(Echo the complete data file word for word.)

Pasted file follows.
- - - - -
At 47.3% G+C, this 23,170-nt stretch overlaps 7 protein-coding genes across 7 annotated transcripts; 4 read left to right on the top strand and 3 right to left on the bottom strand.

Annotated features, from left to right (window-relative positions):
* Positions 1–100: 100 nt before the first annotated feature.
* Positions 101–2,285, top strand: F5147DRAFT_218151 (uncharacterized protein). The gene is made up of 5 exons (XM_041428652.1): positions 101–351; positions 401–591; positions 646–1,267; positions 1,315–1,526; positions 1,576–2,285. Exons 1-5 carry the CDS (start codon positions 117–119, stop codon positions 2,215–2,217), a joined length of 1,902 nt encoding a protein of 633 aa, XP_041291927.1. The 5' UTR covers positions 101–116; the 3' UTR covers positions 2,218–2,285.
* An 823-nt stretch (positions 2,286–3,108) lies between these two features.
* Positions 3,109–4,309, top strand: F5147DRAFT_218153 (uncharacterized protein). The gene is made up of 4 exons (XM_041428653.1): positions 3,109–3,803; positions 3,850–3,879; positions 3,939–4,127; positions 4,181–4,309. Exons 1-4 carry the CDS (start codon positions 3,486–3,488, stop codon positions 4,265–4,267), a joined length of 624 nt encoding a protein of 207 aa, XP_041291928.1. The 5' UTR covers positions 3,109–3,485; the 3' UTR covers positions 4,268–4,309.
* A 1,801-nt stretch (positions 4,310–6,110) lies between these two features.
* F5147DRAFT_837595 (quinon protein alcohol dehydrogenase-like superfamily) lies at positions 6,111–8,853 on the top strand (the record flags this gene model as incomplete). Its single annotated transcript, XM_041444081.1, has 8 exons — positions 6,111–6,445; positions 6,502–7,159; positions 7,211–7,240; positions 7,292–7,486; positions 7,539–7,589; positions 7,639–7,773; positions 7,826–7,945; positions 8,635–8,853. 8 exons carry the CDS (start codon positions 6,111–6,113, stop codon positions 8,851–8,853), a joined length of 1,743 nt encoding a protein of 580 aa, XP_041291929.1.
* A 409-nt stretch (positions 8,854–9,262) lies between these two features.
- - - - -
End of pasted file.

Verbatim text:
At 47.3% G+C, this 23,170-nt stretch overlaps 7 protein-coding genes across 7 annotated transcripts; 4 read left to right on the top strand and 3 right to left on the bottom strand.

Annotated features, from left to right (window-relative positions):
* Positions 1–100: 100 nt before the first annotated feature.
* Positions 101–2,285, top strand: F5147DRAFT_218151 (uncharacterized protein). The gene is made up of 5 exons (XM_041428652.1): positions 101–351; positions 401–591; positions 646–1,267; positions 1,315–1,526; positions 1,576–2,285. Exons 1-5 carry the CDS (start codon positions 117–119, stop codon positions 2,215–2,217), a joined length of 1,902 nt encoding a protein of 633 aa, XP_041291927.1. The 5' UTR covers positions 101–116; the 3' UTR covers positions 2,218–2,285.
* An 823-nt stretch (positions 2,286–3,108) lies between these two features.
* Positions 3,109–4,309, top strand: F5147DRAFT_218153 (uncharacterized protein). The gene is made up of 4 exons (XM_041428653.1): positions 3,109–3,803; positions 3,850–3,879; positions 3,939–4,127; positions 4,181–4,309. Exons 1-4 carry the CDS (start codon positions 3,486–3,488, stop codon positions 4,265–4,267), a joined length of 624 nt encoding a protein of 207 aa, XP_041291928.1. The 5' UTR covers positions 3,109–3,485; the 3' UTR covers positions 4,268–4,309.
* A 1,801-nt stretch (positions 4,310–6,110) lies between these two features.
* F5147DRAFT_837595 (quinon protein alcohol dehydrogenase-like superfamily) lies at positions 6,111–8,853 on the top strand (the record flags this gene model as incomplete). Its single annotated transcript, XM_041444081.1, has 8 exons — positions 6,111–6,445; positions 6,502–7,159; positions 7,211–7,240; positions 7,292–7,486; positions 7,539–7,589; positions 7,639–7,773; positions 7,826–7,945; positions 8,635–8,853. 8 exons carry the CDS (start codon positions 6,111–6,113, stop codon positions 8,851–8,853), a joined length of 1,743 nt encoding a protein of 580 aa, XP_041291929.1.
* A 409-nt stretch (positions 8,854–9,262) lies between these two features.